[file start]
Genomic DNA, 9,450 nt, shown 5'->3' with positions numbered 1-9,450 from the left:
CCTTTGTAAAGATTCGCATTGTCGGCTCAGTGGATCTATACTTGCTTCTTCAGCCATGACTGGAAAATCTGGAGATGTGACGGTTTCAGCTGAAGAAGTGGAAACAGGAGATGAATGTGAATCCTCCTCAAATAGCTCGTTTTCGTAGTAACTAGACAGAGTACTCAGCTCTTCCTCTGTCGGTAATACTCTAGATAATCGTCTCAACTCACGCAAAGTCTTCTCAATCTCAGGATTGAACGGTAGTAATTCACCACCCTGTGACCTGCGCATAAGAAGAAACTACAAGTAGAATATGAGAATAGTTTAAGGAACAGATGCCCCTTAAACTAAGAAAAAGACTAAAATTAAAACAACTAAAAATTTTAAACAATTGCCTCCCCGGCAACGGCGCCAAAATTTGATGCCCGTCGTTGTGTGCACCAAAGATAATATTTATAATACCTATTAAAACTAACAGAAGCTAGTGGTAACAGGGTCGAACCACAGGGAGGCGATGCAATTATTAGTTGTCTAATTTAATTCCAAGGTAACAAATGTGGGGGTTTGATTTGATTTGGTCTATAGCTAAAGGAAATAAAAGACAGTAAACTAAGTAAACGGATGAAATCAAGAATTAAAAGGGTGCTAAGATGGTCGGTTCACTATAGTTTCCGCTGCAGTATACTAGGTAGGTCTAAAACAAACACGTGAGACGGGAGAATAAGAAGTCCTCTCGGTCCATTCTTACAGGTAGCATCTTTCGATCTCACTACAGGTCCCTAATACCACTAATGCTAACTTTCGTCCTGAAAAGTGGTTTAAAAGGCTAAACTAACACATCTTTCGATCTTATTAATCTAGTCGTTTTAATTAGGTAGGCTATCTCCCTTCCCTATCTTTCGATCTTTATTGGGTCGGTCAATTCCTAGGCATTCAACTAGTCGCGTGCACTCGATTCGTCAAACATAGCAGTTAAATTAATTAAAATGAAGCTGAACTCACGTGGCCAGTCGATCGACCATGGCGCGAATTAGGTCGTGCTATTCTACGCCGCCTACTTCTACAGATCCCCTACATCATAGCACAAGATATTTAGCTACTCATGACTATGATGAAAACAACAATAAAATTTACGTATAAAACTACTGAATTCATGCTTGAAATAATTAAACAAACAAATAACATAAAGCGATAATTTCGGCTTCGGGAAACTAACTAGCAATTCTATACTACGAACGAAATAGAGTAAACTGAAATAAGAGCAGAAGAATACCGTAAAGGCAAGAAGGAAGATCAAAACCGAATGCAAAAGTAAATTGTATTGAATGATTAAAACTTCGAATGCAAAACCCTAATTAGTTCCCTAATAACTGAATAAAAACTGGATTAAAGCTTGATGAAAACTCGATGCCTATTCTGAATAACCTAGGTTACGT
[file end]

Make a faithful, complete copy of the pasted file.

Genomic DNA, 9,450 nt, shown 5'->3' with positions numbered 1-9,450 from the left:
CCTTTGTAAAGATTCGCATTGTCGGCTCAGTGGATCTATACTTGCTTCTTCAGCCATGACTGGAAAATCTGGAGATGTGACGGTTTCAGCTGAAGAAGTGGAAACAGGAGATGAATGTGAATCCTCCTCAAATAGCTCGTTTTCGTAGTAACTAGACAGAGTACTCAGCTCTTCCTCTGTCGGTAATACTCTAGATAATCGTCTCAACTCACGCAAAGTCTTCTCAATCTCAGGATTGAACGGTAGTAATTCACCACCCTGTGACCTGCGCATAAGAAGAAACTACAAGTAGAATATGAGAATAGTTTAAGGAACAGATGCCCCTTAAACTAAGAAAAAGACTAAAATTAAAACAACTAAAAATTTTAAACAATTGCCTCCCCGGCAACGGCGCCAAAATTTGATGCCCGTCGTTGTGTGCACCAAAGATAATATTTATAATACCTATTAAAACTAACAGAAGCTAGTGGTAACAGGGTCGAACCACAGGGAGGCGATGCAATTATTAGTTGTCTAATTTAATTCCAAGGTAACAAATGTGGGGGTTTGATTTGATTTGGTCTATAGCTAAAGGAAATAAAAGACAGTAAACTAAGTAAACGGATGAAATCAAGAATTAAAAGGGTGCTAAGATGGTCGGTTCACTATAGTTTCCGCTGCAGTATACTAGGTAGGTCTAAAACAAACACGTGAGACGGGAGAATAAGAAGTCCTCTCGGTCCATTCTTACAGGTAGCATCTTTCGATCTCACTACAGGTCCCTAATACCACTAATGCTAACTTTCGTCCTGAAAAGTGGTTTAAAAGGCTAAACTAACACATCTTTCGATCTTATTAATCTAGTCGTTTTAATTAGGTAGGCTATCTCCCTTCCCTATCTTTCGATCTTTATTGGGTCGGTCAATTCCTAGGCATTCAACTAGTCGCGTGCACTCGATTCGTCAAACATAGCAGTTAAATTAATTAAAATGAAGCTGAACTCACGTGGCCAGTCGATCGACCATGGCGCGAATTAGGTCGTGCTATTCTACGCCGCCTACTTCTACAGATCCCCTACATCATAGCACAAGATATTTAGCTACTCATGACTATGATGAAAACAACAATAAAATTTACGTATAAAACTACTGAATTCATGCTTGAAATAATTAAACAAACAAATAACATAAAGCGATAATTTCGGCTTCGGGAAACTAACTAGCAATTCTATACTACGAACGAAATAGAGTAAACTGAAATAAGAGCAGAAGAATACCGTAAAGGCAAGAAGGAAGATCAAAACCGAATGCAAAAGTAAATTGTATTGAATGATTAAAACTTCGAATGCAAAACCCTAATTAGTTCCCTAATAACTGAATAAAAACTGGATTAAAGCTTGATGAAAACTCGATGCCTATTCTGAATAACCTAGGTTACGT